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A CurtainUp Review
A Passage to India
In this latest, not to be missed, production of EM Forster's 1924 novel A Passage to India, Shared Experience are at the top of their game. With Nancy Meckler directing and Martin Sherman having written a faithful adaptation especially for Shared Experience, Forster's novel comes to the stage as an intense and evocative portrayal of the British and Indians in the fading days of the British Raj.
The novel tells the story of Dr Aziz (Paul Bazely) a young Indian whose admiration for the British turns to disaffection when he is falsely accused by an Englishwoman, Adela Quested (Penny Layden) of sexually assaulting her on an expedition to the Marabar Caves. The case brings out the mistrust and deeply held prejudice between the two communities. Aziz's conclusion is that the British have to leave India and that the only way forward is an entente between the Moslem and Hindu communities.
Although Forster illustrates the gross racist attitude of the British ex-patriot community, especially the ghastly Mrs Turton, he balances this with a sympathetic portrayal of Mrs Moore (Susan Engel) a visitor from England and her friendship with Dr Aziz, and indeed that of Aziz's friend, the tolerant College Principal, Mr Fielding (Ian Gelder) . The Indian characters too have their prejudices, see Aziz's reaction when he is accused of assaulting Miss Quested. He is mortified because she is so unattractive!
The play opens with an Indian religious story of a Mohammedan martyr who freed prisoners but who was killed by the soldiers. His body was buried at the bottom of a hill and his head at the top, so that there are two shrines to him, that of the Head Above and the Body Below. With red chiffon wrapped round the body, the myth is re-enacted with all its mystique and charm, the whole cast donning white Indian dress. The significance of the saint is that although he was a Moslem, local Hindus too worship him, and he means much to Aziz because he was himself imprisoned.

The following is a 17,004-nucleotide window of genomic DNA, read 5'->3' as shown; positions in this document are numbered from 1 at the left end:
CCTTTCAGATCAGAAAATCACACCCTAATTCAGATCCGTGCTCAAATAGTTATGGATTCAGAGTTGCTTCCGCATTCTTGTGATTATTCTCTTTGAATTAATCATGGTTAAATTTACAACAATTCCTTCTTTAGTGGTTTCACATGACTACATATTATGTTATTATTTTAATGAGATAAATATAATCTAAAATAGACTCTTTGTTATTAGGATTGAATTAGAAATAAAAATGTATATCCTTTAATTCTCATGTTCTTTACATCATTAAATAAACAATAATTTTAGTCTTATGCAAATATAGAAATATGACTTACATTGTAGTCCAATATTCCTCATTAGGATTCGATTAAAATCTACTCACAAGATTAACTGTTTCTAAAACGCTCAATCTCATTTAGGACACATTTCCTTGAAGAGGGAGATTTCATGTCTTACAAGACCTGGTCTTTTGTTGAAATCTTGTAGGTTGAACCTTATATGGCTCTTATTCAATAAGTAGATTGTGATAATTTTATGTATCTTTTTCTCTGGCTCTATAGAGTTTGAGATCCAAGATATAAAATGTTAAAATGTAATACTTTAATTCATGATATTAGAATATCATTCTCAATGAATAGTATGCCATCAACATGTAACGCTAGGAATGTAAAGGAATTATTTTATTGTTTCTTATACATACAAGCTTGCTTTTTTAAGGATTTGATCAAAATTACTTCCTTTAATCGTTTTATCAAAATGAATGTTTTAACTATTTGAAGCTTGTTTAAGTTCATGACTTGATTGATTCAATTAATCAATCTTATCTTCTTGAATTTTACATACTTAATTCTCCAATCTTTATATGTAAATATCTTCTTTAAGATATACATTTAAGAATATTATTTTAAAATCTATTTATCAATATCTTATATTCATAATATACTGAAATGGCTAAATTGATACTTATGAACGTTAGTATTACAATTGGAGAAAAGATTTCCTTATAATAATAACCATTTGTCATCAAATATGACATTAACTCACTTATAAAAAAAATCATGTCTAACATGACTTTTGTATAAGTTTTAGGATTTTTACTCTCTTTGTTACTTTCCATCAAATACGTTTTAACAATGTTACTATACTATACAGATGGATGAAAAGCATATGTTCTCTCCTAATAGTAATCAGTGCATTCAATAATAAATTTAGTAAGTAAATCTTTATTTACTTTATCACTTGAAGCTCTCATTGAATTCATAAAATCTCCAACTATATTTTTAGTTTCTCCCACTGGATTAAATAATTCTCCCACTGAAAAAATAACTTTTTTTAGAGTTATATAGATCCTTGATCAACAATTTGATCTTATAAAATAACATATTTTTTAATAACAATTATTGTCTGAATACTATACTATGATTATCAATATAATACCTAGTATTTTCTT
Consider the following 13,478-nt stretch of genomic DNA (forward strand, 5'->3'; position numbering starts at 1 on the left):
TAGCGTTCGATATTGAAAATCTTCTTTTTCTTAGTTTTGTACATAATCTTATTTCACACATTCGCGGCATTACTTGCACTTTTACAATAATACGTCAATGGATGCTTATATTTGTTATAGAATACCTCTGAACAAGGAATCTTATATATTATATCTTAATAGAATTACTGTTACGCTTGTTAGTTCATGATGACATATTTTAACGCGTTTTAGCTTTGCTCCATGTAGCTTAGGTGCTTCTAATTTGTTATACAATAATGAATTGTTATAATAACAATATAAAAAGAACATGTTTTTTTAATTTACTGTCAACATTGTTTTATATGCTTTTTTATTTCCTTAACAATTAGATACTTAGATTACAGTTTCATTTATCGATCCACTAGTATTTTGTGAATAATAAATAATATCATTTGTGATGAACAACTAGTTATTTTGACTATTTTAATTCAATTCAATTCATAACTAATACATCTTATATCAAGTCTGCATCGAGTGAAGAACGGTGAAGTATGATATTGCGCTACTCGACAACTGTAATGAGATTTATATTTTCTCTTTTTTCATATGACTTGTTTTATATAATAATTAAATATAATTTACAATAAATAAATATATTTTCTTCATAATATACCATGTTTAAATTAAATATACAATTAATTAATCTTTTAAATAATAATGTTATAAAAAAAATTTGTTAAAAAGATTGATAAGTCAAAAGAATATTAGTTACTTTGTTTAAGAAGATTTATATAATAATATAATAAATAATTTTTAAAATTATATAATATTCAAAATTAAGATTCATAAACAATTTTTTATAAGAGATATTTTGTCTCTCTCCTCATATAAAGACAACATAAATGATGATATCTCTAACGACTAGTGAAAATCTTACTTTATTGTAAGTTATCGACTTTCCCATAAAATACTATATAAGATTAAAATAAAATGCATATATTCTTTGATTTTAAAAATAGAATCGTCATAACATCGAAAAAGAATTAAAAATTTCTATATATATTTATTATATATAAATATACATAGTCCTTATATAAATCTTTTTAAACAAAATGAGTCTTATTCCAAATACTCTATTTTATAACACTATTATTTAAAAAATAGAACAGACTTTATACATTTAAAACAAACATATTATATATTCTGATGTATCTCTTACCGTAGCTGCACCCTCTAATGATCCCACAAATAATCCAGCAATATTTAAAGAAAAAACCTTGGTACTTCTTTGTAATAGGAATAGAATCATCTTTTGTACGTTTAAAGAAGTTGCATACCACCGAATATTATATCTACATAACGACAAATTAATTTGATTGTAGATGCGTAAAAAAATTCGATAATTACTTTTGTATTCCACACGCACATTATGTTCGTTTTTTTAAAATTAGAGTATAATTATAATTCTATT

Inspired direction brings us a memorable elephant, maybe eight actors grouped and swaying, the riders clambering atop the magnificent animal for the journey to the Caves. In this production the Indian atmosphere is enhanced with snatches of tuneful Indian music, composed by Peter Salem from two musicians onstage, Chandru and Sirishkumar. The backdrop is a cloth of dark grey, burnished metallic effect but through which shines glimmers of light. The hot colours of India are there at the festival, rose petals and oleander blossom and more swirling red chiffon scarves. Aziz's tiny prison cell finds him crouched in the middle of the backdrop. His story of innocence, of his eating mangoes as a boy and bathing in the stream is recreated as a dream sequence. First Aziz tells the story, then later the theme is picked up with two boys playing and spilling mango juice as they eat the fruit. I liked too the drama of the court scene as the barristers argue about who should sit where and the case divides people along racial lines.
Susan Engels is excellent as Mrs Moore in a natural portrayal of a woman caught up in a society she does not like but who respects people regardless of their race. Guy Lankester takes the twin roles of her sons from different marriages, the priggish jodphured City magistrate, Ronny Heaslop and his gentler, younger half brother, Ralph Moore. Paul Bazely as Aziz moves from trying to please with the loan of a collar stud to Fielding, which makes Aziz the subject of ridicule, to a man embittered by injustice. Aaron Neil as the turbaned Professor Godbole delivers snatches of Eastern philosophy.
The two and three quarter hours of this superlative production of A Passage to India sped by and it deserves to find a world-wide audience.
LINKS to Curtain Up reviews of plays from Shared Experience
A Doll's House
The Mill on the Floss
The Magic Toyshop
Peter Ackroyd's History of London: The Biography
Somewhere For Me, a Biography of Richard Rodgers
At This Theater
Ridiculous!The Theatrical Life & Times of Charles Ludlam
The New York Times Book of Broadway: On the Aisle for the Unforgettable Plays of the Last Century
6, 500 Comparative Phrases including 800 Shakespearean Metaphors by CurtainUp's editor.
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